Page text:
The habitat farther from the Penobscot, on the Piscataquis, is much more productive, Spencer said.

“One female salmon in the [Piscataquis] could probably produce as many juveniles as 30 salmon spawning in one of the lower river tributaries,” Spencer said. “And that’s because water temperature here is superior and there are so many fewer predators.”

Counting smolts

Once Spencer established that he could short-circuit the natural urges of Atlantic salmon by having them remain to spawn in the Piscataquis, he had to learn how many young they were producing and how well those offspring survived the two or three years to get to “smolt” stage.

Enter the “tollbooth.”

Spencer and his crew catch smolts at the rotary screw trap, mark them by removing a predetermined piece of the smolts’ fins, and release the fish.

The project is a “mark-recapture study,” meaning that some fish will be caught twice.

Here’s how it works:

If a fish is caught for the first time, it’s marked and released nearly 2 miles upstream from the trap. That fish may well end up in the trap a day or two later, as it makes another attempt to get to the open ocean.

If it’s trapped twice, the crew can tell, because it already has a piece of its fin missing. At that point, the smolt is released 2 miles downstream from the trap, and is allowed to continue its journey.

Spencer explained that the methodology of the trapping technique correlates to an established mathematical model, and makes it possible to estimate the total population of smolts in the habitat.

“If we marked 100 fish and moved ’em up [the river], then we recaptured 20 of those, 20 percent, we’d say, ‘Out of all the fish passing this site, we’re probably catching 20 percent,’” Spencer explained.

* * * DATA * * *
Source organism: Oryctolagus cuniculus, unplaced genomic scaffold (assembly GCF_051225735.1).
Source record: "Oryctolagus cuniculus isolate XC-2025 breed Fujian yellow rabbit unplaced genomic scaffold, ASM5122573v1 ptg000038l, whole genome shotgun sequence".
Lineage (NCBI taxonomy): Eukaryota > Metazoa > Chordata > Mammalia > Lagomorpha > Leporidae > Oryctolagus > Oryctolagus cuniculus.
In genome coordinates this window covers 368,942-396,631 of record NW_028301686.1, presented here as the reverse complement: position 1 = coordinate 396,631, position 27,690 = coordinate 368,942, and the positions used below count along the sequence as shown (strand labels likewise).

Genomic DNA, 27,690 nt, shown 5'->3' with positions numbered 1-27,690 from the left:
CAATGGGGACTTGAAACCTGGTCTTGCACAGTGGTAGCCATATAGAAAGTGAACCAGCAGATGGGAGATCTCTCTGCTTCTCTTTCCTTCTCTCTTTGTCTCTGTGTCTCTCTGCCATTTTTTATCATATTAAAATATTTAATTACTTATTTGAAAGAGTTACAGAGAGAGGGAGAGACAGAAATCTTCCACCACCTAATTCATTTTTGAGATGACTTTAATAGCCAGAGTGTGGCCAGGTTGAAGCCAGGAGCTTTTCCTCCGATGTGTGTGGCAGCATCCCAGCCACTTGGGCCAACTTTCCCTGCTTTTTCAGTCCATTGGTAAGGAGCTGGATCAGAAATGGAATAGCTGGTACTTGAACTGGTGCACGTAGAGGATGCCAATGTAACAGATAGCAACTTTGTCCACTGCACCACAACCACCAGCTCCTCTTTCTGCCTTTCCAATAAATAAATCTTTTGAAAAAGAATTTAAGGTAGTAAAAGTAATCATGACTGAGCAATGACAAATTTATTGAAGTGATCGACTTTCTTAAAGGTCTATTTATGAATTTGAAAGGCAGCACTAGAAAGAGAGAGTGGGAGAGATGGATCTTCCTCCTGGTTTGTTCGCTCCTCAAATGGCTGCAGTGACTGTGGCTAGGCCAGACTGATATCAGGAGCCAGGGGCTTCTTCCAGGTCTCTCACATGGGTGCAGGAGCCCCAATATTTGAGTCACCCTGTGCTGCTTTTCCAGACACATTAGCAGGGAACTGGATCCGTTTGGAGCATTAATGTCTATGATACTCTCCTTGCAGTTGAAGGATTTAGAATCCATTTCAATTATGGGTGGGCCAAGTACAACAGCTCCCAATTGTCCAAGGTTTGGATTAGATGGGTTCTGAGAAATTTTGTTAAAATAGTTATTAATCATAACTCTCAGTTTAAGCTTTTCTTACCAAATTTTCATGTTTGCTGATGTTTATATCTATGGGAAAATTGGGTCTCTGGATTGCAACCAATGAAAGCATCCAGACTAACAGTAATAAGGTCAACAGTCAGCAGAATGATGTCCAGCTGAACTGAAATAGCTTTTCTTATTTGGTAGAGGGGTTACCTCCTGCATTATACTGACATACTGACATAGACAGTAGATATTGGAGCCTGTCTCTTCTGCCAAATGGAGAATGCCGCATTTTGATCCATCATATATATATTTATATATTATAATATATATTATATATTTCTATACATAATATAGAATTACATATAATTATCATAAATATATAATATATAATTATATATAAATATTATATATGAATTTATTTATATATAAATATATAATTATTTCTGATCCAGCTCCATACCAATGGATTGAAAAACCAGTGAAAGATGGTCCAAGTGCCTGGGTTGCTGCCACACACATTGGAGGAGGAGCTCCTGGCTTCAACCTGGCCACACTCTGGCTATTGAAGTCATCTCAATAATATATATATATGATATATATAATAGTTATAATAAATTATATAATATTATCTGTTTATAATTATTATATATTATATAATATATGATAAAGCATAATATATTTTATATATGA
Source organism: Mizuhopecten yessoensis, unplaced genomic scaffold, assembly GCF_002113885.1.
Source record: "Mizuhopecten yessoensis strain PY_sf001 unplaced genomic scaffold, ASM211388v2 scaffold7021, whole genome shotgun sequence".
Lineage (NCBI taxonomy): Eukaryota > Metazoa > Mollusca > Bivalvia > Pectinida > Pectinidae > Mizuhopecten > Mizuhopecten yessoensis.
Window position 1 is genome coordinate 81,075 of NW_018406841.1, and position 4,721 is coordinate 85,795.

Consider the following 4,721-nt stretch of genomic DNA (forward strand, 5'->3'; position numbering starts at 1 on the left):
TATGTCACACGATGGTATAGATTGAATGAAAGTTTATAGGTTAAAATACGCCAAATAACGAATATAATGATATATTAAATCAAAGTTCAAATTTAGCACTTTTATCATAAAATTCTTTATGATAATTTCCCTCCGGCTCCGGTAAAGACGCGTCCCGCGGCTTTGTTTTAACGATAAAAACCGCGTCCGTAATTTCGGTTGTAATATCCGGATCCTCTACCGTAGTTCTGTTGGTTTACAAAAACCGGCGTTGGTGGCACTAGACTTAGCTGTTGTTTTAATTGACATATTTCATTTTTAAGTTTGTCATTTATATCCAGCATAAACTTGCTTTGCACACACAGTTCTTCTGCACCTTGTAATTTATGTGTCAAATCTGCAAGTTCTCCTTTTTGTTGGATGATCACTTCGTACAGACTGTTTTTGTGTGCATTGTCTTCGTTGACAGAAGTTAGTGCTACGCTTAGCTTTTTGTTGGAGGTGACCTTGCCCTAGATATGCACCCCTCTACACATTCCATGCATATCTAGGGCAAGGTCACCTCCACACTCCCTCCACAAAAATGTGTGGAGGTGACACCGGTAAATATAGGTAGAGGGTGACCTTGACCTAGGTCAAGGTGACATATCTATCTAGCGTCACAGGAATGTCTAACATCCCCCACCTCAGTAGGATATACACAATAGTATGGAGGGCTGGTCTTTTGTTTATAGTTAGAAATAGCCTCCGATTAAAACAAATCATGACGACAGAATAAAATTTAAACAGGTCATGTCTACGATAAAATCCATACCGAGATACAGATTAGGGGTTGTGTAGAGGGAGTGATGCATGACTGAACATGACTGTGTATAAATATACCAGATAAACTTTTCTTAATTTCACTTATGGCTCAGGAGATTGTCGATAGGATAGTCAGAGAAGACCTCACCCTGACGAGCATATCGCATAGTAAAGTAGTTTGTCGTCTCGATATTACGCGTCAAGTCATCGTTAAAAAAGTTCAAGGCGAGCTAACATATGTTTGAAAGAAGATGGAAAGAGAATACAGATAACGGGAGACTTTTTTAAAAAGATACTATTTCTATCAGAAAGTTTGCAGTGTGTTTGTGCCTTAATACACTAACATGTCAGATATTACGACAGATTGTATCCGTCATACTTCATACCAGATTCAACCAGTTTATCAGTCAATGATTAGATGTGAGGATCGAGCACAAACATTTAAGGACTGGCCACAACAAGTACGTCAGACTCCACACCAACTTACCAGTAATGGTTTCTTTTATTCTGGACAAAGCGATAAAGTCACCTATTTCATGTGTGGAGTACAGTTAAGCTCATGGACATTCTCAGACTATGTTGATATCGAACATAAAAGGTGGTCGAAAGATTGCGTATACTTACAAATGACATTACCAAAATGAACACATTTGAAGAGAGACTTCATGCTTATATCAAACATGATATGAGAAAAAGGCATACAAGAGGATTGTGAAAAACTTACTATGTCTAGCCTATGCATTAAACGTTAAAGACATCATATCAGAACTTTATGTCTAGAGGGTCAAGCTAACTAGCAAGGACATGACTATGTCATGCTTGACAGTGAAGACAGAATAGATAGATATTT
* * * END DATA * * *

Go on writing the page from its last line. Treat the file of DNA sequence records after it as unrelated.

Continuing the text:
And after crunching numbers like that for three years, Spencer is confident that the Piscataquis River habitat is teeming with Atlantic salmon.

Spencer said that trap-tenders have been plucking 40 to 50 smolts from the trap each day recently, and expects that in the next couple of weeks that number will range from 100 to 200 smolts per day as the migration peaks.

“The highest estimate that we have at this particular site is about 10,000 smolts,” Spencer said. “So based on the amount of habitat above here, that’s two to three smolts per habitat unit, which is 100 square meters, which is very good. It’s excellent production.”

Spencer has heard criticism from some who say that the state and federal governments have spent too much money — millions of dollars over more than 100 years of salmon conservation work — with little to show for it.

Adult Atlantic salmon returns on the Penobscot River last year were dismal, with just 372 fish making their way to the Veazie Dam trap.

But he says the recent removal of two dams on the Penobscot will help restoration efforts, as will study of the ocean-based challenges that salmon face.

“Asking someone why we should care if Atlantic salmon go extinct is like asking a miner not to worry if the bird dies. It’s only a canary,” Spencer said. “It’s our responsibility. We’re here, right now, and it’s our job to do what we can. I’m absolutely convinced that we have not destroyed this environment to the point that salmon can no longer survive here.”

Spencer said the project has been funded on a shoestring budget.

“Phase 1 of the project — the adult translocation and telemetry part — was mostly accomplished as part of our routine fish trapping and broodstock collection program,” Spencer wrote in a follow-up email. “I did write and receive a grant for the radio tags [$6,000 per year for three years] from the Penobscot Indian Nation. I borrowed some old, unused smolt traps from NOAA Fisheries and my salary is also paid, 100 percent, by an annual NOAA Fisheries grant, so the state of Maine really got a lot for little, thanks to a lot of support from our friends at NOAA Fisheries and the Penobscot Indian Nation.”

And as conservation work continues, he hopes what the DMR has discovered on the Piscataquis can help mold future management plans.

“Each one of these fish has made this incredible trip,” he said. “We’ve got to maximize the contribution of every one of those fish that comes back. Leaving their spawning location up to chance, you might get lucky and you might not. This way, you’re almost guaranteeing success.”